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Rick Jelliffe wrote:
> Daniel Schierbeck wrote:
>> I've read the W3C XML Fragment Interchange Candidate
>> Recommendation, which I've never seen implemented (that may just
>> be because I'm ignorant.) The specification seems verbose, and is
>> therefore in my opinion unfit as a generic way of transferring XML
> I think it has only been implemented twice (once by me, once by a
> student I was helping).
> FragInt is fine technically, but it doesn't really fit in with XML as
> it is practised: if you want a selection of data you use a database
> query that generates XML; if you want a fragment of a book then you
> typically want a chapter sized chunk (file size); if you want to
> encapsulate some fragment you use simple SOAP; people don't do
> distributed updates (or they use backend tools for replication); there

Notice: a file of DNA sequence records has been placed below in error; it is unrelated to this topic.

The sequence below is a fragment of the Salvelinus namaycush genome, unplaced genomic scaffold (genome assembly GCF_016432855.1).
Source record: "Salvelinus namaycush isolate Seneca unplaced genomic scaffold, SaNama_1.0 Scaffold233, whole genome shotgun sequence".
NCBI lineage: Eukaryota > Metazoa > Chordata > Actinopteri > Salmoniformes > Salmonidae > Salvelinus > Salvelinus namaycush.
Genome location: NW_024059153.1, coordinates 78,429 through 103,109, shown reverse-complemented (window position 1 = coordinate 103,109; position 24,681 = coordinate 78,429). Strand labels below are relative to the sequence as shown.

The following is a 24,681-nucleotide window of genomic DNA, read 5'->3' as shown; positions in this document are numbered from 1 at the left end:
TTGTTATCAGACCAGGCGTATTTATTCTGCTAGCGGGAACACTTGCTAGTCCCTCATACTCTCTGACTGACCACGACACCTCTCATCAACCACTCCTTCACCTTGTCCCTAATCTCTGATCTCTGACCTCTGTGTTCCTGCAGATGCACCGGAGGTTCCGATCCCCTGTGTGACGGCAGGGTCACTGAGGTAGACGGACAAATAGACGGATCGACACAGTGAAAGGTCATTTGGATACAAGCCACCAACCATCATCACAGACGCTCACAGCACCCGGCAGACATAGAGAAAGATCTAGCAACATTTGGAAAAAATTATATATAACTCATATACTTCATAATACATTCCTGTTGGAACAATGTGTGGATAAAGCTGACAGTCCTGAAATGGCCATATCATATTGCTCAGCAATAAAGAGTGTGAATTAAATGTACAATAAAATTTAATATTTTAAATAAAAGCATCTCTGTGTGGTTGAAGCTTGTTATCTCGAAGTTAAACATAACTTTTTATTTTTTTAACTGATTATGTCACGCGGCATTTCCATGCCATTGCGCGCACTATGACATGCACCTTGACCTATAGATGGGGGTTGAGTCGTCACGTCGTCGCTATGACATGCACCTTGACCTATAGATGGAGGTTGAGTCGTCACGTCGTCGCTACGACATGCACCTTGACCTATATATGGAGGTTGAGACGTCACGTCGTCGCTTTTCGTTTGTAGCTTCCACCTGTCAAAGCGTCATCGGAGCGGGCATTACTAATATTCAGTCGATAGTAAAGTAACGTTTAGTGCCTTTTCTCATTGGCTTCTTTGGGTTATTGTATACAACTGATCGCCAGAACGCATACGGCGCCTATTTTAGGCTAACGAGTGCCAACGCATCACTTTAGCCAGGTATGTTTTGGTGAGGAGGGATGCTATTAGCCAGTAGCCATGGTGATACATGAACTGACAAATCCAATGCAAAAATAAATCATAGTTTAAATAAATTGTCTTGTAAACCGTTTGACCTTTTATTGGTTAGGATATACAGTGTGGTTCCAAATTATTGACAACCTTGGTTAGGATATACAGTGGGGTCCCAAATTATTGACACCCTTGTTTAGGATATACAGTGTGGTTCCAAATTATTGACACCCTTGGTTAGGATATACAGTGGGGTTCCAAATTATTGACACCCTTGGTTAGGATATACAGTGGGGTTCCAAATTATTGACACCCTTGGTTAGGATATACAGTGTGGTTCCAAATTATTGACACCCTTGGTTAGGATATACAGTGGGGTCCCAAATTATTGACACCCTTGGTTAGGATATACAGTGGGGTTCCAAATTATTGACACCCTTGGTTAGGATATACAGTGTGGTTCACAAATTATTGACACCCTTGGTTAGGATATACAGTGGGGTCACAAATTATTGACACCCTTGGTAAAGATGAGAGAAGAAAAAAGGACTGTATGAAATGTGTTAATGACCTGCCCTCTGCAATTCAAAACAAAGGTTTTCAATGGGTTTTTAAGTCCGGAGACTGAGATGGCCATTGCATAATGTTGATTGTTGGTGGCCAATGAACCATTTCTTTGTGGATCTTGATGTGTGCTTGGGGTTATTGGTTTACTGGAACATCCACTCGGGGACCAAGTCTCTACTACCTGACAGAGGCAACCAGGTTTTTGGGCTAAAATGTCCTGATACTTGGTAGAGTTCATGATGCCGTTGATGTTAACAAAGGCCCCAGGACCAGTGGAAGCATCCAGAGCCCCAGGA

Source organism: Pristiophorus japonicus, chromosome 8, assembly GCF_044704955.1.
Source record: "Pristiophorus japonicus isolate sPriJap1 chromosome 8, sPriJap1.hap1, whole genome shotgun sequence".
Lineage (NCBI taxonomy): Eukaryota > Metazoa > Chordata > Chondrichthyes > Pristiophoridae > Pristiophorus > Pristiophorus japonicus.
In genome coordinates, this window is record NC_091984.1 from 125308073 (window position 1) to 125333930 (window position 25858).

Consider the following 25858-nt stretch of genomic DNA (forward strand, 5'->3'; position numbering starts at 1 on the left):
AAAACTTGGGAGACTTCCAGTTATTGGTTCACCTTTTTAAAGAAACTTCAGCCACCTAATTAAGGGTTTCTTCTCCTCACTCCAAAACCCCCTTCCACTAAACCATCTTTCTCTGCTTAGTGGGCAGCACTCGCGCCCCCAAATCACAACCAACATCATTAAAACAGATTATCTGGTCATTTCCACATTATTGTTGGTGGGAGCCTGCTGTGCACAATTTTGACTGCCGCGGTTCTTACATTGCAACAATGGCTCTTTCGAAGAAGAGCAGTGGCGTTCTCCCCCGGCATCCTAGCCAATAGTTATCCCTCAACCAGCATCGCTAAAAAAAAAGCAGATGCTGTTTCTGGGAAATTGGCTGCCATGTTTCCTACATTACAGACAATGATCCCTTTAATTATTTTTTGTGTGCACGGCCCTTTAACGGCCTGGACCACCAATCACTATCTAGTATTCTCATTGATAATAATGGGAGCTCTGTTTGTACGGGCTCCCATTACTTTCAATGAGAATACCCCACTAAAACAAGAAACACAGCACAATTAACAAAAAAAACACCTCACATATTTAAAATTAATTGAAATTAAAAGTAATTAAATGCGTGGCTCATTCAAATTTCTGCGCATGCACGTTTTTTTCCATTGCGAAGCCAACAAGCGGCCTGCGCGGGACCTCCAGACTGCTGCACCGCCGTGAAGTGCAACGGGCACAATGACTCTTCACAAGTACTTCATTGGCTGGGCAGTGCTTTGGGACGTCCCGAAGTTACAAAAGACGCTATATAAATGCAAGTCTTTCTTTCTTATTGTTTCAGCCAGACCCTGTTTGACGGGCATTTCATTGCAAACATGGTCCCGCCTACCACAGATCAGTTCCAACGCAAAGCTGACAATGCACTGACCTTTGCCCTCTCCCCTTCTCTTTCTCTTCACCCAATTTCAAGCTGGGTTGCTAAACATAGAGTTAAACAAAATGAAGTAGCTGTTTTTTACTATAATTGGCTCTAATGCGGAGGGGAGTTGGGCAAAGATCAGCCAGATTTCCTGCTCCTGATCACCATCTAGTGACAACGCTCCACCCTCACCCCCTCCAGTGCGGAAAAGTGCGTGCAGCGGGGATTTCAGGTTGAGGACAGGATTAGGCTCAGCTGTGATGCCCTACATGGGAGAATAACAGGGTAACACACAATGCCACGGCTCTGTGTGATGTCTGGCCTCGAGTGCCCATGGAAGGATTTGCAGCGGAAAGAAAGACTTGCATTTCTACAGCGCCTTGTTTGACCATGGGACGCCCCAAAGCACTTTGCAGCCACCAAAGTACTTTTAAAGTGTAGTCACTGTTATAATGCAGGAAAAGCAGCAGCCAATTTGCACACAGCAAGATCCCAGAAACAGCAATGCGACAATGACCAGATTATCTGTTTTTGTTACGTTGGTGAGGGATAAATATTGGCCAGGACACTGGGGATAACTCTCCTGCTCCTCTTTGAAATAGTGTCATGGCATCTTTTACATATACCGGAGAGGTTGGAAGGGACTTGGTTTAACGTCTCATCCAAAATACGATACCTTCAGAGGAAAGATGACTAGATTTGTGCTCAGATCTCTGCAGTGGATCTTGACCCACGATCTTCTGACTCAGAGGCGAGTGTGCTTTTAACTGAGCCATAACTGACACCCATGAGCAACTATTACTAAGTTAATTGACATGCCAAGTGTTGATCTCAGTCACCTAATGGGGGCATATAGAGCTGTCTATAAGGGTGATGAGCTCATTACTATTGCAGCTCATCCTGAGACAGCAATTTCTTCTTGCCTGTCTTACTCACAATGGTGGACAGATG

> is no widespread way to say which information in the context has
> inheritable scope, so there is no automatic way to make fragments of
> that kind of documents; etc.
> I would love FragInt to become a standard part of the basic XML stack.
> Its absense is an XLink killer, for example. But probably it is one of
> those things so fundamental that there is no demand, perhaps in a
> similar fashion to how the tribesmen in my brother's old village never
> wanted soft underpants instead of itchy arsegrass: never had it, never
> missed it.
> Rick Jelliffe
That's why I'm proposing a simpler way of doing it: simply encapsulating
the fragment in an <xml:fragment/> element.